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Poverty at root of many problems for Indiana children

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By Mary Kuhlman

Poverty is among the biggest challenges faced by children in Indiana, according to the results of an annual Indiana Youth Institute summary.

Although the economy is rebounding from the recession, the 2015 Kids Count Data Book finds 22 percent of children in the state are living in poverty. Bill Stanczykiewicz, president and CEO of the Indiana Youth Institute, says family and economic structures need to improve before that figure improves for children.

"We see the unemployment go down, and we see wages slowing creeping up," he says. "We hear about the growth in Gross Domestic Product, both at the state and national level, but child poverty still is stubbornly high."

More than 40 percent of Indiana children are born to single mothers, which Stanczykiewicz says is another contributor to the high child poverty rate. He says another factor is many jobs require higher education levels which parents often don't have the resources to obtain.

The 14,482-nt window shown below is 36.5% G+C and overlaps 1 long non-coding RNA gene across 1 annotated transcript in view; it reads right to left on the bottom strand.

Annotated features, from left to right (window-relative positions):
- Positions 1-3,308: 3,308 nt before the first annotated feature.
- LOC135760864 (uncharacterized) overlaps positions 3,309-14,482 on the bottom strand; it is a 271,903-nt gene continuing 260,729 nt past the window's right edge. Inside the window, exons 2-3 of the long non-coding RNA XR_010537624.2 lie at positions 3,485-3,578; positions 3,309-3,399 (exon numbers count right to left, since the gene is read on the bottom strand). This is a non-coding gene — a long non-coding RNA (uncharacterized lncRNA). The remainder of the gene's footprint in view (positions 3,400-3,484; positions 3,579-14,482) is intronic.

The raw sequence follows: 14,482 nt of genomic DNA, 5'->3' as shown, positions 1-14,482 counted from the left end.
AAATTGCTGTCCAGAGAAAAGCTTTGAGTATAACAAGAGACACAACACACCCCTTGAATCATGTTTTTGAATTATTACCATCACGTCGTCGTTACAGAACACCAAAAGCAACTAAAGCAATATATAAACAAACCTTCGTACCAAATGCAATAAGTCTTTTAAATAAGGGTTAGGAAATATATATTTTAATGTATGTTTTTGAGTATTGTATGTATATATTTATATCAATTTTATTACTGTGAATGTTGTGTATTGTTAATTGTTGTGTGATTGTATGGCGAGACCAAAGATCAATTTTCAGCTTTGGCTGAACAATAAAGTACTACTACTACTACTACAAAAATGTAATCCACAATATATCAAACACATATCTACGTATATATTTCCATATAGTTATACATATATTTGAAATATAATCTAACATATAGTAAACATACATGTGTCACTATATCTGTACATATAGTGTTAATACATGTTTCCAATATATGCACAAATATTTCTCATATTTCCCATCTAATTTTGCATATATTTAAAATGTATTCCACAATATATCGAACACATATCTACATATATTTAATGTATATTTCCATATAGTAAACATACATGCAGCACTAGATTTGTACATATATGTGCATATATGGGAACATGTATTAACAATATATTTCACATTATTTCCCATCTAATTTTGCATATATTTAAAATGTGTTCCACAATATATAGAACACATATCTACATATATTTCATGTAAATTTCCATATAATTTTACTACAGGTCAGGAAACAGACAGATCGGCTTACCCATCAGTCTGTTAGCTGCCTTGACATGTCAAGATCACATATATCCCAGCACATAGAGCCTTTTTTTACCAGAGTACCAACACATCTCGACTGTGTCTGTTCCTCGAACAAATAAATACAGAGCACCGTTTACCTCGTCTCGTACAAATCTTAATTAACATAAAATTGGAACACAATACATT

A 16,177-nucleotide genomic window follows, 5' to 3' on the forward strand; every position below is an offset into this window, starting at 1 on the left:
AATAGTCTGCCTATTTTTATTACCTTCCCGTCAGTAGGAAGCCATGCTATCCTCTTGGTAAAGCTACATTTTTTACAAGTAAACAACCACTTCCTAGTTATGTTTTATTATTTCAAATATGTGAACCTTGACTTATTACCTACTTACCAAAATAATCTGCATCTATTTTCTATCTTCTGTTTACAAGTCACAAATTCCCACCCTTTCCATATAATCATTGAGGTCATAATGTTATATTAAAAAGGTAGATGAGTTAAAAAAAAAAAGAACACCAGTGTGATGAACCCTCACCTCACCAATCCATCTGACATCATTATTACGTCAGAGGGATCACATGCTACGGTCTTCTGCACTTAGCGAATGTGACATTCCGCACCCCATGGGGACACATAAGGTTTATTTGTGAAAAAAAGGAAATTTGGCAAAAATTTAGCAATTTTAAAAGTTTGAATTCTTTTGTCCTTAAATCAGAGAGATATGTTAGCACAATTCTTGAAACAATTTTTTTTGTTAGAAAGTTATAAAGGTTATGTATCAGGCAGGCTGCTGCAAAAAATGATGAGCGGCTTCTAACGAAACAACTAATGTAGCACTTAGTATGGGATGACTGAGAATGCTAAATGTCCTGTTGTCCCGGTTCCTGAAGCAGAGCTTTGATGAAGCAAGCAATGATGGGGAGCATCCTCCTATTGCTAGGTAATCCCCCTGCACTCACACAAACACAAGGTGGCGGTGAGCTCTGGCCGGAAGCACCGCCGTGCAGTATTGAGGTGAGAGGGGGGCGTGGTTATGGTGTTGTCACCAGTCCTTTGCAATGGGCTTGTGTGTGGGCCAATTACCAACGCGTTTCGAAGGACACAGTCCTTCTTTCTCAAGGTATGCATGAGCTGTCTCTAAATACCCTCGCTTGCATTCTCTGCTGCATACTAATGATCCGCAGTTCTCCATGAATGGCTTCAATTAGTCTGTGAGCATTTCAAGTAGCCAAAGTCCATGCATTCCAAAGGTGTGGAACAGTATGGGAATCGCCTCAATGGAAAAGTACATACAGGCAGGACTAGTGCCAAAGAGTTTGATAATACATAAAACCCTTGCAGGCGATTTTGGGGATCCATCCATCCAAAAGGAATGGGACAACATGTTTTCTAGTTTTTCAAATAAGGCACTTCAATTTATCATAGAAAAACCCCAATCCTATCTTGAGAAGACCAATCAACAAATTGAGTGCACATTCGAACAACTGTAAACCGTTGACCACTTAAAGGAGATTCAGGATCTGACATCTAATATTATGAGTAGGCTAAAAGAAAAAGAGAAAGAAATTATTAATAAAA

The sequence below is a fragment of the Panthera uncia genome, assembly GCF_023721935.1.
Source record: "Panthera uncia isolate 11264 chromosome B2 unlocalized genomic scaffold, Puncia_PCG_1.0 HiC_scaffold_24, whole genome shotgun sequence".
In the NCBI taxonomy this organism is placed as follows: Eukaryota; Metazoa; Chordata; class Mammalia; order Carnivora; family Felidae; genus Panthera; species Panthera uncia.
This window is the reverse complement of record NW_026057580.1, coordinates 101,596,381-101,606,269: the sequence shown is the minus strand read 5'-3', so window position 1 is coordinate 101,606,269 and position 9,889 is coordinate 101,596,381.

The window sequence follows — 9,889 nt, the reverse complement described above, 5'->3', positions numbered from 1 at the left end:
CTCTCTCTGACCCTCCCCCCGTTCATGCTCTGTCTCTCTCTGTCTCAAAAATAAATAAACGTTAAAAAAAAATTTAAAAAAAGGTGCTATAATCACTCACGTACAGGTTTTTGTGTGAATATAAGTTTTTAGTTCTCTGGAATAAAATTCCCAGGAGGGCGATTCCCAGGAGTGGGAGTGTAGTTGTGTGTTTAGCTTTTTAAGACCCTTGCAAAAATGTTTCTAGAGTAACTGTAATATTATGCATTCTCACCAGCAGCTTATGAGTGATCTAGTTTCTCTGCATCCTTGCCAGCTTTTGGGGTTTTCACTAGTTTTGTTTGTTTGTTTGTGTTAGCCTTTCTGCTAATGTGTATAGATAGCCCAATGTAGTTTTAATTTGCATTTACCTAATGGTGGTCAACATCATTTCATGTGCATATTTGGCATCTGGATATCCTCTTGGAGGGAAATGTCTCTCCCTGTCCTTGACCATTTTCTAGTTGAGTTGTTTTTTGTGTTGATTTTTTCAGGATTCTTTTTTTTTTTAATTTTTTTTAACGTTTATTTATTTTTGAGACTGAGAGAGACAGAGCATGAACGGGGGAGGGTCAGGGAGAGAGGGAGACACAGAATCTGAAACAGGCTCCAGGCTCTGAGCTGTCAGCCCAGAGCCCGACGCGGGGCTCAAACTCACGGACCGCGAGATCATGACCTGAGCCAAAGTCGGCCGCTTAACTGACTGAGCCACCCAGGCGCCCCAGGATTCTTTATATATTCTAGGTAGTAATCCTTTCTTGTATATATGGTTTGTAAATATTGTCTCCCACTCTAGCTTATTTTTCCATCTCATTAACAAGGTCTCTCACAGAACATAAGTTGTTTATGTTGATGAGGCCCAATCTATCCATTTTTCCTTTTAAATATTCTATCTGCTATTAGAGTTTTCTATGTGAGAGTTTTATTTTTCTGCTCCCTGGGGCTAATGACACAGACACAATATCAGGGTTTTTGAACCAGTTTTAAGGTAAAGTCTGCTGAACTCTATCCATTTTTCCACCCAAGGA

According to the Data Book survey, 30 percent of Indiana children in 2012 lived in families where neither parent had regular, full-time employment.

In addition to the physical effects of poverty, Stanczykiewicz says there are psychological effects. He says poor children need to believe their efforts matter, and that they can have successful futures.

"It's so easy for kids to think that success is for somebody else, opportunity is for somebody else," he says. "It's for people with a different skin color than me, or who live in a different part of town, and therefore, why should I even try?' There's this utter hopelessness that can settle in."

Infant mortality is another area state leaders have been working to address. The Data Book says Indiana infants are 25 percent more likely to die within their first year of life than the national average. Stanczykiewicz says one in six Indiana mothers smoke while pregnant, which he sees as a major contributor.

"When mom smokes, it's just so dangerous for the healthy birth and survival of her baby," says Stanczykiewicz. "There certainly are other issues related to proper prenatal care, in terms of safe sleep, in terms of proper nutrition for the child."

According to Stanczykiewicz, almost one in five Indiana teens say they've considered suicide in the past year, which is the highest rate in the nation. The state is also ranked second in the nation for its percentage of children who have one parent in prison.

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